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Motley Fool Pro (what am I missing here?)



July 20, 2012 – Comments (8) | RELATED TICKERS: TMF , PRO

Motley Fool Pro: 63,340 are interested, but only 1,360 can join.

I'm sure you've seen this at least a thousand times now, just like I did.

So, please help me figure out what am I missing here:

Motley Foll is asking for $2,000 for a one year subscription or $3,000 for 3 years - I get this part.

But when I look at the scorecard on Fool's front page, I see that Motley Fool Pro has returned 40.60% since its inception vs. S&P 500's return of 40.70% during the same time frame.

I don't know what is wrong with my math, but it looks to me like they are asking people to pay them $2,000 a year to match (or slightly underperform) the market's performance!!!

Please help. What is it that I'm missing here?


Or here:

If you look at the above mentioned scorecard of all Motley Fool services, you see that some of them are outperforming the market while some of them are underperforming it (Hidden gems must be really well hidden). Nothing unusual.

Motley Fool vs. S&P 500Our Service Our Return S&P 500 Stock Advisor 81.68% 22.08% Hidden Gems 14.40% 79.90% Rule Breakers 42.35% 15.60% Income Investor 13.89% 5.10% Inside Value 16.43% 12.78% Million Dollar Portfolio -2.20% -1.60% Pro 40.60% 40.70%

But if you calculate the average of the returns from both columns, you get 29.59% return for MF and 24.94% return for S&P 500. That's 4.65% outperformance for Motley Fool vs. the market.

Unfortunately, that's not 4.65% per year (which would be really nice). This is 4.65% for a period of 10-12 years or so (not sure when their first service was started).

So once again, what is it exactly they are asking people to pay for (through yearly subscriptions)? To pay them so they can outperform the market 5% in 10 years? (And how much those subscriptions cost a year, multiplied by 10?)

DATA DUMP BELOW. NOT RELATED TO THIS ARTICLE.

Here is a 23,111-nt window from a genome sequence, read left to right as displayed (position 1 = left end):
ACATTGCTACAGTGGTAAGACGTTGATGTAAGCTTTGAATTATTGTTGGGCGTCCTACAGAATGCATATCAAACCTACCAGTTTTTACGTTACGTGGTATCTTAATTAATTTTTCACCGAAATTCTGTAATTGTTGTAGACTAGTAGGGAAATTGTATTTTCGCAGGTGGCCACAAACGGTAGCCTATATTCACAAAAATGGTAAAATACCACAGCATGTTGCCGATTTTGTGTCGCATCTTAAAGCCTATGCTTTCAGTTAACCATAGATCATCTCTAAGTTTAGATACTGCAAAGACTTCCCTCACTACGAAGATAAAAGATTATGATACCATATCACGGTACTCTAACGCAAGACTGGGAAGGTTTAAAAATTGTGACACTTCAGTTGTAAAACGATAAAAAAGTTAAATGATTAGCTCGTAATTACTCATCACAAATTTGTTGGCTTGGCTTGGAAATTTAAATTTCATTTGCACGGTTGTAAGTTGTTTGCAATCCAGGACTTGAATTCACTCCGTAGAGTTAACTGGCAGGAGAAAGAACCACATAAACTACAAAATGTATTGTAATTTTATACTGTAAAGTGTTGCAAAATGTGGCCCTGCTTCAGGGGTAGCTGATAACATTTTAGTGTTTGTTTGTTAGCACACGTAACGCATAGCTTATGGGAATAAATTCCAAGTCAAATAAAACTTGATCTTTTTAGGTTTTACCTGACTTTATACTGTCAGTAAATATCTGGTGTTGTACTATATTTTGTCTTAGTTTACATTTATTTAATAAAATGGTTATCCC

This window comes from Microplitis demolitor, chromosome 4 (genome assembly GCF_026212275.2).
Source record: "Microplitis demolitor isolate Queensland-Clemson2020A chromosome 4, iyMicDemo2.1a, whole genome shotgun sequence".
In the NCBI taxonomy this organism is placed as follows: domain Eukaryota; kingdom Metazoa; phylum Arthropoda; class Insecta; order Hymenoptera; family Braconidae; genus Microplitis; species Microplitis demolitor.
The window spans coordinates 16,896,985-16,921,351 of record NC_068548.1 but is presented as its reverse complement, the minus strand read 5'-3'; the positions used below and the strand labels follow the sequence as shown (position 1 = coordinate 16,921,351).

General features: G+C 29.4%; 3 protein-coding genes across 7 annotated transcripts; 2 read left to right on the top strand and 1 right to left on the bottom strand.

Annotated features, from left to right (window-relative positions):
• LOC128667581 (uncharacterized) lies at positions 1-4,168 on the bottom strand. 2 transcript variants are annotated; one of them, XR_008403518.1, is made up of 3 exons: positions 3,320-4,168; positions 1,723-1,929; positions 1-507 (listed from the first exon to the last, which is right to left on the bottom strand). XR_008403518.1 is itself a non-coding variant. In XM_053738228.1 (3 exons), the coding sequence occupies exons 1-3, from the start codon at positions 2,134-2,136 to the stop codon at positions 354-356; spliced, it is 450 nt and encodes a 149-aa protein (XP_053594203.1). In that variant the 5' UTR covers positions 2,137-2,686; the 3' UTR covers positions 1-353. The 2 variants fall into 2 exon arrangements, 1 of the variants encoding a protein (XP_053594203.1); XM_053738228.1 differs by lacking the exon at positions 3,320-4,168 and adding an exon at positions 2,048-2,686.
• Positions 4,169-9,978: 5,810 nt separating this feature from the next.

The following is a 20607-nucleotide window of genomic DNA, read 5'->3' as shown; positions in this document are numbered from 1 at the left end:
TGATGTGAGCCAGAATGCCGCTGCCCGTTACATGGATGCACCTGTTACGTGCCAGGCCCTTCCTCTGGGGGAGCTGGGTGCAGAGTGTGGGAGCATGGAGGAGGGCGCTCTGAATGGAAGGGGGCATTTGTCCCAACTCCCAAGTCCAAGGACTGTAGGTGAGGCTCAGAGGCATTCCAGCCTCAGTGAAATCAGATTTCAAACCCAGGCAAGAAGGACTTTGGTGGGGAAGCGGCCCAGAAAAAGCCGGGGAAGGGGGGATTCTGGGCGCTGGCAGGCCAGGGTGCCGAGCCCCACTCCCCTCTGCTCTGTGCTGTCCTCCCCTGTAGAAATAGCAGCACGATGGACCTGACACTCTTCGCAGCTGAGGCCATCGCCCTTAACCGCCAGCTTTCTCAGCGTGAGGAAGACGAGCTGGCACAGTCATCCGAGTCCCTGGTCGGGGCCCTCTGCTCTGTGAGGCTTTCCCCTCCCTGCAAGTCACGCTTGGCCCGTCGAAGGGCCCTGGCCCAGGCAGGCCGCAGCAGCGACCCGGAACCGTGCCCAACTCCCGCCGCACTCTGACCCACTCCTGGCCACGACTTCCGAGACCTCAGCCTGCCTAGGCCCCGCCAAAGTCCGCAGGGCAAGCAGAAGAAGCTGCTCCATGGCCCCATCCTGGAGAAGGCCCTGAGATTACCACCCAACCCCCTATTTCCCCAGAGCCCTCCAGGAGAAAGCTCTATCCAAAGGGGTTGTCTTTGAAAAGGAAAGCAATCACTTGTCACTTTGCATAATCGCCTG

What am I missing here again?

I know I sure am as I get these e-mails telling me how David called this amazing 20-bagger, and Tom called that incredible 15-bagger (maybe it was vice versa, I'm not good with names), and how they advised their subscribers to get into this ABC stock right before it gained 281% in a year, etc.

I just know it must be me as 63,340 interested people can't be wrong. It just can't be that somebody is asking you to pay for something you can get for free.


Have one more favor to ask.

Do you ever receive e-mails from Motley Fool talking about their recommendations of Pacific Sun or Satayam Computer and other of their picks which eneded up being 70% - 100% losers of your capital? Or the ones talking about how they recommended MAKO at $30-40, a stock you can buy for $12 today. Or how they recommended NFLX to be your core stock when it was at $300, which you can now get for $80?

Unfortunately, I don't get them. If you do, please let me know what do I need to change in my e-mail security settings as my SPAM filter must be blocking them from my inbox. Never got one.

Luckily, I do get all of their e-mails like "10 stocks to retire Rich", "27 stocks to quadriple your money", "43 stocks you can't afford not to invest in NOW!", it's just the "XYZ stock 60% cheaper than when we recommended it" kind of e-mails that I don't get.

Your help with this will be highly appreciated.


Fool on fools, and don't forget to sign up for Motley Pro. You will never again have a chance to match market's return for less.   

8 Comments – Post Your Own

#1) On July 20, 2012 at 5:16 PM, L0RDZ (88.00) wrote:

How about how they recommended select comfort, seeing how that stock lost 99.9% of its value before it started to recover.

Oh sure it can't be all motley fools fault, but omg at some of the picks.

But hey someone must have subscribed, as the site went offline yesterday and was available for purchase by go-daddy,  did anyone else experience or see the site's name was for sale ?